The US Cyber Command has linked the prominent cyber threat group MuddyWater to Iran’s Ministry of Intelligence and Security (MOIS). It has also provided details on the various open-source cyber tools that MOIS uses to infiltrate networks around the world.
The press release aims to “enable better defence among malicious cyber actors.” The Cyber Command’s Cyber National Mission Force (CNMF) has provided malware samples attributed to MuddyWater.
Information on MuddyWater’s Recent Activity
MuddyWater is a “subordinate element” within the MOIS. According to the Cyber Command press release, the MOIS “conducts domestic surveillance to identify regime opponents. It also surveils anti-regime activists abroad through its network of agents placed in Iran’s embassies.”
A Command spokesperson said this is the first time the US government has explicitly connected the Iranian Intelligence Ministry with a high-profile espionage actor. Recently, MuddyWater has conducted cyber-espionage on telecom companies and other organizations across the Middle East.
The group has also been active against targets in Europe and North American nations. Last month, researchers at IBM X-Force said MuddyWater utilized the popular workplace platform Slack to carry out a cyberattack against an Asian airline.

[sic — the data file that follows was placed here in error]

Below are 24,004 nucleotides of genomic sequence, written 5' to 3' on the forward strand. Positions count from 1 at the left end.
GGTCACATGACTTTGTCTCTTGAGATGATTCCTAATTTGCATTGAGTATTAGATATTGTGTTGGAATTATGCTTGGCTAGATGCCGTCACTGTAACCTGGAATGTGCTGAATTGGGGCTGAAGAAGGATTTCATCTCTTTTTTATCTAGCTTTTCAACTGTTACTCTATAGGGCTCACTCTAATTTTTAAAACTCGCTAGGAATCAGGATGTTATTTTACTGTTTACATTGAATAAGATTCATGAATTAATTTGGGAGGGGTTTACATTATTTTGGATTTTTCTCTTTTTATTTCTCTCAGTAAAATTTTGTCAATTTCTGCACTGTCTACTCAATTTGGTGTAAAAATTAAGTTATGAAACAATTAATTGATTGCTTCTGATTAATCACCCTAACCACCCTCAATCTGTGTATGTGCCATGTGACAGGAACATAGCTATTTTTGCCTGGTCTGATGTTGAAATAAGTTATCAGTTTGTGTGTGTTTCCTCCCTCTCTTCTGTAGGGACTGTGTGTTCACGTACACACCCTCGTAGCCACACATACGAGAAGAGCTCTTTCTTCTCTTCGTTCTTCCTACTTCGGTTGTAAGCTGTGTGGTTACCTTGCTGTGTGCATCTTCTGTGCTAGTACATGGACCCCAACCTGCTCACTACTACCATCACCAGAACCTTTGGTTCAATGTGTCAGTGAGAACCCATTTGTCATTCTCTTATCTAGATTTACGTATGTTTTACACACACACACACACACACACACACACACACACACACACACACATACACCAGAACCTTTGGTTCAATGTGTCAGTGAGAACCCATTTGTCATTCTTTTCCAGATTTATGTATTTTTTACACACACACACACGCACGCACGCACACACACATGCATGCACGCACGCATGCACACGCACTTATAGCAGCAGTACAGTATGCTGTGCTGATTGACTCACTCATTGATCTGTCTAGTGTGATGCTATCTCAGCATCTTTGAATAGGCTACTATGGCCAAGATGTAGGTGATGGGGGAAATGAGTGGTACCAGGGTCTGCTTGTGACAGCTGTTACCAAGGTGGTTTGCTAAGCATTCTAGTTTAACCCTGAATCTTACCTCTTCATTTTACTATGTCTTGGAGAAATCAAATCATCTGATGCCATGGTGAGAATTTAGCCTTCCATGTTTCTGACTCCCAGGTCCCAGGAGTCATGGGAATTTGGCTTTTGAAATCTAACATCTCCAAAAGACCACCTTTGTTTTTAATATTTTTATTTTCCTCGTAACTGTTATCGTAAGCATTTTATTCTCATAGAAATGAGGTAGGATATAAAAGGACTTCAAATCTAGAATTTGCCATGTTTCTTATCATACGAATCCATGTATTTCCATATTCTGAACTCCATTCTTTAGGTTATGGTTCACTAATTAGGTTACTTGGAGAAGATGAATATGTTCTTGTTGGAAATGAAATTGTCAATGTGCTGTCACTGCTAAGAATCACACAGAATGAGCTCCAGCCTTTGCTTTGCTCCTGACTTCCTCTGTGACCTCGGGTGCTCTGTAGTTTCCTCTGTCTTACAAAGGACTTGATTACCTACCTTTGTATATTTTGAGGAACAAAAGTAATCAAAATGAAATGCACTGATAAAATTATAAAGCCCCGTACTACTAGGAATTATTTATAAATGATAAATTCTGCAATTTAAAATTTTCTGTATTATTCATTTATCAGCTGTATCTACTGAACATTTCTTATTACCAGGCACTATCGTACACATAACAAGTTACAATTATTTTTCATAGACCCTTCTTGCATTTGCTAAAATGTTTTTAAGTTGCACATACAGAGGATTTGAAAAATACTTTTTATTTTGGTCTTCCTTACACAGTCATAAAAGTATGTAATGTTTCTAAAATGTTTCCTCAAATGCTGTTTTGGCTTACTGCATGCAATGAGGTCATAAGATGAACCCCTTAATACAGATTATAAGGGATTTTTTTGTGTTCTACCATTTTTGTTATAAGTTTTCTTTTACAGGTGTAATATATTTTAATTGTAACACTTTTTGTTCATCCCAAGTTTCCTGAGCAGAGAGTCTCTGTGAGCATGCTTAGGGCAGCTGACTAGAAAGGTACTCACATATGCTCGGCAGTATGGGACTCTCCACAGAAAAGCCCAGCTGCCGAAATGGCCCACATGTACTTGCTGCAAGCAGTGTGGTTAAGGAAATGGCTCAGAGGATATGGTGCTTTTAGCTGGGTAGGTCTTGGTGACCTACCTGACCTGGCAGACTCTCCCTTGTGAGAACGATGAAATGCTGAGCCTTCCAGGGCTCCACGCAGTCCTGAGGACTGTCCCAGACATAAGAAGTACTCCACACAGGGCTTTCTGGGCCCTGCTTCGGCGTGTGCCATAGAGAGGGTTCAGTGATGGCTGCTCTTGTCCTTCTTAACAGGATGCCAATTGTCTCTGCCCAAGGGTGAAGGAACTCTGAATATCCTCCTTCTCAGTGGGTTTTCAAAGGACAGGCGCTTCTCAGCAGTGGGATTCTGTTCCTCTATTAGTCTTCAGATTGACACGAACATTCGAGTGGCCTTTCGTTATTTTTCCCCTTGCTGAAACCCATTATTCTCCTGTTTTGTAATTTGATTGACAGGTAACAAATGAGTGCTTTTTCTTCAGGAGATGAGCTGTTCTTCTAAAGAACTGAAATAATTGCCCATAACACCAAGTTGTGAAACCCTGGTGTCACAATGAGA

How Iranian Threat Actors Leverage Malware in Networks
CNMF also said that “MuddyWater has been seen using a variety of techniques to maintain access to victim networks. These include side-loading DLLs in order to trick legitimate programs into running malware and obfuscating PowerShell scripts to hide command and control functions.” Finding “multiple of the tools in the same network” may indicate the presence of Iranian threat actors.
Cybersecurity experts have provided more information based on their experience with Iranian hacking groups, and MuddyWater in particular. Sarah Jones, senior principal analyst at Mandiant, said, “Iran fields multiple teams that conduct cyber espionage, cyberattack and information operations.”
“The security services that sponsor these actors, the MOIS and the IRGC, are using them to get a leg up on Iran’s adversaries and competitors all over the world,” Jones added.
Amitai Ben Shushan Ehrlich, researcher at SentinelOne, said MuddyWater seems to refine its techniques to stay under the radar. “Analysis of MuddyWater activity suggests the group continues to evolve and adapt their techniques,” Ehrlich stated. “While still relying on publicly available offensive security tools, the group has been refining its custom toolset and utilizing new techniques to avoid detection.”
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